Although it may have been dubbed the “worst bug ever,” for many years, the mechanism behind security vulnerabilities Meltdown and Spectre was widely regarded as a cornerstone of modern processor design.
It was only at the turn of the year that talk of a serious threat to cybersecurity began making the online rounds. Without any substantial evidence, the subject was cautiously treated as a rumour, but after days of intensifying speculation, Intel were forced to finally come clean.
And so, in an astounding January 3 statement, the chip giant finally admitted that critical security flaws are indeed present in most modern-day processors, including ARM and AMD. Essentially, this conceded that no one is immune to the danger, as it affects virtually all personal computers, cloud servers, and mobile phones as well.
So what in the world happened?
A team of independent and corporate researchers first identified the fatal issues back in June 2017. According to various reports, they found the problem in a technique known as speculative execution.
While hardly easy to explain in layman’s terms, in order to understand this mechanism, it is useful to think of your computer as a local pub.
Every day, a loyal customer comes in and orders the exact same lunch. And so, given enough time, the chef eventually spots the pattern and begins preparing their meal in advance. Not only is this more efficient, but the customer’s food is always ready for them as soon as they walk through the door.
But what would happen if, all of a sudden, the customer decided to swap their usual burger for a gluten-free treat? Taken by surprise, the chef would be forced to throw out the meal he prepared beforehand and start all over again.
Essentially, this is what happens with speculative execution. Whenever computers make calculations that are no longer needed, they simply throw the results away.
But because this discarded data has historically been kept in an unsecured portion of cache memory, although programs are not usually allowed to access information from other applications, cybercriminals are potentially able to exploit this weakness in an attempt to steal valuable data.
Or, stated another way, your passwords, photos, emails and account information are no longer safe.
The “bugs” explained
Chipzilla’s monumental blunder makes way for two new forms of attack known as Meltdown and Spectre.
The aptly named Meltdown mainly affects Intel x86 microprocessors, though it may also wreak havoc in some ARM-based devices. The security flaw allows malicious applications to break into an operating system’s central memory and gain access to confidential data. Incredibly, computers manufactured as far back as 1995 are at risk.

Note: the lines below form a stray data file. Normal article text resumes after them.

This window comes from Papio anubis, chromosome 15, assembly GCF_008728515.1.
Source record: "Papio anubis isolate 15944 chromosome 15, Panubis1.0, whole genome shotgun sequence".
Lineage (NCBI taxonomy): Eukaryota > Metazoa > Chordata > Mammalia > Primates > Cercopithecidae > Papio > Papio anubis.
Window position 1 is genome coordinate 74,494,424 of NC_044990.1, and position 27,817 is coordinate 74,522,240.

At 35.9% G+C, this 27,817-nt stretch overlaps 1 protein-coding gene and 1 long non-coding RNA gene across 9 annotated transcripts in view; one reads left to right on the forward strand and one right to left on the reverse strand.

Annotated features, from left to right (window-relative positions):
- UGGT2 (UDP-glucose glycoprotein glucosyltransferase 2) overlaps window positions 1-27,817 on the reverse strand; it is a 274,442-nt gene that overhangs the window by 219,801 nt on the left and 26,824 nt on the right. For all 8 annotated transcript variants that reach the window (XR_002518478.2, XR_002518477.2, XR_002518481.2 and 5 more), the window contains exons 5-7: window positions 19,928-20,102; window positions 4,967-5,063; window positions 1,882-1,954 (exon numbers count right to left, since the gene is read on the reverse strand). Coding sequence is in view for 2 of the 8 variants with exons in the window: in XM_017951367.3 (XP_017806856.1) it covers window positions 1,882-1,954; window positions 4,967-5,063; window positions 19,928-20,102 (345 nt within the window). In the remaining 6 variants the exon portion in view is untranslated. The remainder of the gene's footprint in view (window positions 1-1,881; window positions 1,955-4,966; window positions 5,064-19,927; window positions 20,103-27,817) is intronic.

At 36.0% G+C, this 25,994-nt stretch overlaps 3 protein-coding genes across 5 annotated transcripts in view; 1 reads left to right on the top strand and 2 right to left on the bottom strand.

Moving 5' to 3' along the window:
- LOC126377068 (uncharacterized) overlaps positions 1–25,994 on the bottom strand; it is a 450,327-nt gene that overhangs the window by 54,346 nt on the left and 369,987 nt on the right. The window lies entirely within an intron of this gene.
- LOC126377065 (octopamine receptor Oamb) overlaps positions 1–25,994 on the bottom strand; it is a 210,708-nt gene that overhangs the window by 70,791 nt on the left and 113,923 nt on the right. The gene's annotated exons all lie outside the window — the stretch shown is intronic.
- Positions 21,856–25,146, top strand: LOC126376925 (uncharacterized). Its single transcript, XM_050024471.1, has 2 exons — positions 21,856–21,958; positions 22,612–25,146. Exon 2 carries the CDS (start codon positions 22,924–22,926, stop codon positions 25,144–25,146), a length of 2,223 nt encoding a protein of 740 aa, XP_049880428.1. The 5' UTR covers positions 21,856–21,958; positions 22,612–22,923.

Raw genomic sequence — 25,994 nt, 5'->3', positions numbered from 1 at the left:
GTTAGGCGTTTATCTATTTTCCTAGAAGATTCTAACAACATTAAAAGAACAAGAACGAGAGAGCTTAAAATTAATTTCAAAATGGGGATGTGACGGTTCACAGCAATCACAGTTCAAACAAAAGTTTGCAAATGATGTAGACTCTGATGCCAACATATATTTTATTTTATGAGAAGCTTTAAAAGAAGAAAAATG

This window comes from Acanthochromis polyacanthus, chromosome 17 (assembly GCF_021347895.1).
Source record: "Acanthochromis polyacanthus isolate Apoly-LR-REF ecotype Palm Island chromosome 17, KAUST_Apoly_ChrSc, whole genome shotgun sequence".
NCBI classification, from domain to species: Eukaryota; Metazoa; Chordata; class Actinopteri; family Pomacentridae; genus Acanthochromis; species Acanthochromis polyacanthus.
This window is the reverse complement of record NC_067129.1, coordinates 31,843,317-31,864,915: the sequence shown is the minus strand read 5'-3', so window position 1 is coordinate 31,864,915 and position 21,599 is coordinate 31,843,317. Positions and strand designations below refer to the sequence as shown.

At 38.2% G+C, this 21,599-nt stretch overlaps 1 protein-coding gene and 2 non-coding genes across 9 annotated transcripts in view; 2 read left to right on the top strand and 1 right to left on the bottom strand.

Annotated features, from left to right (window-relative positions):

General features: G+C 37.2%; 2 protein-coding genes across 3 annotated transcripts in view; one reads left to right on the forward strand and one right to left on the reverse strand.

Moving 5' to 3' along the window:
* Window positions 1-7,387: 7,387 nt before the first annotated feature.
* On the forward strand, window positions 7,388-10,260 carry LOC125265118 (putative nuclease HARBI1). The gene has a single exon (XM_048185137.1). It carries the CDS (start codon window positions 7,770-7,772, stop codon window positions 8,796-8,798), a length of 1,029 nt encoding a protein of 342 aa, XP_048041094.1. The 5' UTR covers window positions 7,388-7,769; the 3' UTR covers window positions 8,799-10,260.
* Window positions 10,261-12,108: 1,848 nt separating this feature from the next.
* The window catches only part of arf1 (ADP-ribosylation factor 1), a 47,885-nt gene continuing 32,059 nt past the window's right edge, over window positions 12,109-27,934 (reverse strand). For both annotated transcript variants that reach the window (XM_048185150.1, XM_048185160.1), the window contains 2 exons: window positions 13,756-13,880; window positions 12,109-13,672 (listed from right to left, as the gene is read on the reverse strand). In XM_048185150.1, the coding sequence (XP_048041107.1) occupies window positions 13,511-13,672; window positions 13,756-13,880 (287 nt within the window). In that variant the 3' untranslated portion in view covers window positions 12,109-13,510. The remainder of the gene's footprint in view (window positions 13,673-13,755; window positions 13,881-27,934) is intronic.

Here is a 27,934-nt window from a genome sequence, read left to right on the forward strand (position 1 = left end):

While a meltdown attack is likely to prove disastrous to anyone, cloud computing platforms such as Amazon Web Services will probably be hit the hardest, as a single piece of malicious software could in theory become privy to the secrets of all its neighbours.
In contrast to its Intel-focused counterpart, Spectre also affects AMD devices and is not reliant on any operating system. As a result, it is significantly harder to mitigate than Meltdown. Mercifully, however, it is also more difficult to exploit.
For those who do succeed, the vulnerability enables hackers to trick seemingly error-free applications into leaking their private data. They can do so by targeting the isolation barrier between different programs.
And paradoxically, applications which follow current best practices appear to actually increase their susceptibility to these sorts of attacks.
The good news
Thankfully, because the industry was able to keep quiet about Meltdown and Spectre for so long, all major operating systems have already released patches that seek to resolve the vulnerabilities.
This means that as long as you are running a supported version of Windows, macOS or Linux, you should be able to download and install a security update that will turn off speculative execution as early as today.
The bad news
Unfortunately, however, as explained above, speculative execution exists as an excellent form of optimisation. Without this standard technique enabled, your computer is likely to suffer from significant slowdowns that can vary wildly between 1 and 30 percent (depending on your system and how you choose to use it).
Avid gamers are in particular trouble, as evidenced by Epic Games’ recent blaming of Meltdown patches for the downtime and login problems in Fortnite, their popular survival game. In some tests, games were also shown to slow down by as much as 70 percent.
And those who rely too heavily on the cloud might even be met with an unwelcome increase in prices, as companies like Amazon will almost certainly have to buy more servers to compensate for a loss in performance and carry on offering the same capacity as before.
A word of advice
For better or for worse, it is clear that until chip manufacturers are able to update their design to accommodate a safer — and comparably efficient — alternative to speculative execution, all of us will be affected by these newfound vulnerabilities in some negative way.
Nonetheless, certain companies may be at an advantage when it comes to mitigation. Those running their own private servers and bespoke software, for instance, should be in no great hurry to patch up, as it is only third-party applications that represent a real risk.
And while this certainly does not apply to home computers, as long as you understand every process you are running, then the system should remain completely under your control.
For anyone else, however, it is time to stop reading and start patching!